Friday, August 3, 2012

July 2012 Book Reports

Earthquake at Dawn by Kristina Gregory is a fictional account of Edith Irvine's experiences of the San Francisco earthquake in 1906. She was an amateur photographer whose prints survived 80 years in a trunk before they were donated to Brigham Young University by her nephew. They show a devastated city. I had considered reading this aloud next year along with our American History studies but decided it would not be engaging enough for First Son, mainly due to its focus on the young women and families rather than the excitement and danger of the firefighters and other rescuers. I'll put it on the list for consideration when the girls are older. (library copy)

Edmund Campion by Evelyn Waugh is a well-written account of Edmund Campion's life and martyrdom. I had wondered if it might be more nuanced than Edmund Campion: Hero of God's Underground which I read last May. I find it tells nearly the same story. I suppose it's not quite so black and white, but there is no redemption for the leaders of the English Reformation in Waugh's book. I do recommend it for anyone interested in the life of Edmund Campion. (inter-library loan)

Made to Crave by Lisa TerKeust (purchased copy)

The Winged Watchman by Hilda van Stockum (library copy)

Thimble Summer by Elizabeth Enright is a nice little book about nine-year-old Garnet's summer days on a farm in Wisconsin in the late 1930s. The drought is breaking and it seems to be a summer of joys and fun. There's no dramatic plot, just a series of events in Garnet's life, most of which are the kind I'd love for my children to have. One of my favorite aspects of this book is the importance smell has in the descriptions. With air conditioners and machinery, I think the good smells of life have been diminished.  The book has a major flaw, though. The text talks repeatedly of one of Garnet's friends being "fat" while the illustrations show them both as very slim. It would be hard for a young girl not to wonder exactly how thin you can be and still be fat. We might read this as one of our read-alouds this coming year, but I doubt I'll show those illustrations if we do. (purchased at a library sale)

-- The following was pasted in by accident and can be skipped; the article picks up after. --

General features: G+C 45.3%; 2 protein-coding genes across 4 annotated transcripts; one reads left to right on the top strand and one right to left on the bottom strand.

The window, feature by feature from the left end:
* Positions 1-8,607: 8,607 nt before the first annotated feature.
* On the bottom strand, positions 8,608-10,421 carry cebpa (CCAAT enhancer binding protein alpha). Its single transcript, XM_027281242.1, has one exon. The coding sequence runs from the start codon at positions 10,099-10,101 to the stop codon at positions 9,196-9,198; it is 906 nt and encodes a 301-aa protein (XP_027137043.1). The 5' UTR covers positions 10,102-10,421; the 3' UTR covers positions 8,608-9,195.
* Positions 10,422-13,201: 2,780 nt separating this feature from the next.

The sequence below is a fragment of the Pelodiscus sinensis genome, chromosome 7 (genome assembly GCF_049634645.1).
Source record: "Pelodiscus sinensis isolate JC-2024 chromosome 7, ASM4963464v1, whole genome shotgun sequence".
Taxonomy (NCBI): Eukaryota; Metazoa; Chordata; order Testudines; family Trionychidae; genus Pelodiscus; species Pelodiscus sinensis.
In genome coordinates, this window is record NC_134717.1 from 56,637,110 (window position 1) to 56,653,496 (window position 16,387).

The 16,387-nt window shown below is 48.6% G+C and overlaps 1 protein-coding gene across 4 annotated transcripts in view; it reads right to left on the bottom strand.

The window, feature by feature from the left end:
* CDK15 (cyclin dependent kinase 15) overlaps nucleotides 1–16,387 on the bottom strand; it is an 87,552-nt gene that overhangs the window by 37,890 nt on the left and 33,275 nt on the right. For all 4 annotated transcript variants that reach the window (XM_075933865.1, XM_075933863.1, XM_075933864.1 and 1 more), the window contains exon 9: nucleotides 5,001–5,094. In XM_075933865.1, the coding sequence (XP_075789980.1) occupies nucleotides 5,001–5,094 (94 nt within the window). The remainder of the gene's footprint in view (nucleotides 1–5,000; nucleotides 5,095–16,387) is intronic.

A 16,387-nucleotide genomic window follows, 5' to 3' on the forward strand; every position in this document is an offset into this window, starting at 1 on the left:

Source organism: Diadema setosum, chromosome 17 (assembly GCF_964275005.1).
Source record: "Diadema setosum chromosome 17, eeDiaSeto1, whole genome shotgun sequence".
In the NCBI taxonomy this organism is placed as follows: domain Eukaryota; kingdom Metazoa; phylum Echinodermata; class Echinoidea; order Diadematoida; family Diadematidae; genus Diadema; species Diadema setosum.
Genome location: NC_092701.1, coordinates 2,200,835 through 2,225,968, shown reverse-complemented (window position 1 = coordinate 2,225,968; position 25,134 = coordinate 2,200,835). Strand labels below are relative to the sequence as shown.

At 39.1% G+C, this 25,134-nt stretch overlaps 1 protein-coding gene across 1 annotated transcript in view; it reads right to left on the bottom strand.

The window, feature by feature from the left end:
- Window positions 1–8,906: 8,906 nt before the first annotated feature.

The Story of King Arthur (Dover Children's Thrift Classics) by Tom Crawford was on our list for last year's history reading but we didn't get to it. I read it this summer thinking I might give it to First Son for independent reading but I was rather disappointed. It's the bare story of King Arthur (mainly Sir Lancelot) and not much else. (purchased copy)

Old Sam, Dakota Trotter by Don Alonzo Taylor is now on our list of read-aloud books for American history. It's written based on the memories of the author's childhood in Dakota Territory. Exciting and entertaining, it's perfect for boys but I expect all my children to enjoy it. (purchased copy; I bought mine from Bethlehem Books)

Louisa May Alcott, Young Writer by Laurence Santrey is a nice little book on Louisa May Alcott. I intend to ask First Son to read it independently (which he should be able to do in a single sitting) if we read Little Women together as a family this year.  (received from my mom; I think she bought it at a thrift store)

A Picture Book of the Mass from Catholic Icing (review copy)

The Story of Christianity: Volume Two - The Reformation to the Present Day by Justo L. Gonzalez was recommended to me by Kansas Dad when I was looking for a broad overview of the Reformation to prepare myself for the upcoming school year. He said it wasn't very entertaining, but I found it to be a relatively easy read for the weight and breadth of the topic, treated with broad strokes, of course. I believe the author is Catholic, but did not think it was biased against the Protestants. I learned a great amount about the Reformation in a relatively short number of pages, so would recommend it to homeschooling moms. So far I've only read the Reformation section, but I plan to read the rest of this volume as well. (Kansas Dad's copy; a new edition is available)

Chike and the River by Chinua Achebe showed up in a library search I made for "Niger River." Chike is eleven and longs to cross the Niger River, though he lacks the money for the ferry. A reader will learn along with Chike about honesty, wisdom, trust, friendship, and courage, along with some well-written descriptions of life in a Nigerian village. I intend to include this with our study of 52 Days by Camel, though I haven't decided if I will read it aloud or if First Son will read it to the rest of us. Highly recommended. (library copy)

Help Me Pray (a review for Catholic Company)

1 comment:

  1. I got the book, Thimble Summer, when I was a kid and I did not recall the friend being called fat in description, but thin in the pictures. I just now had to go get the book and skim it a little and look at the pictures. You are right! I never noticed that as a kid. And I know I read it a bunch of times. If they happen to see the pictures, then you can have a discussion about how the illustrator's picture is different from the author's description. :)


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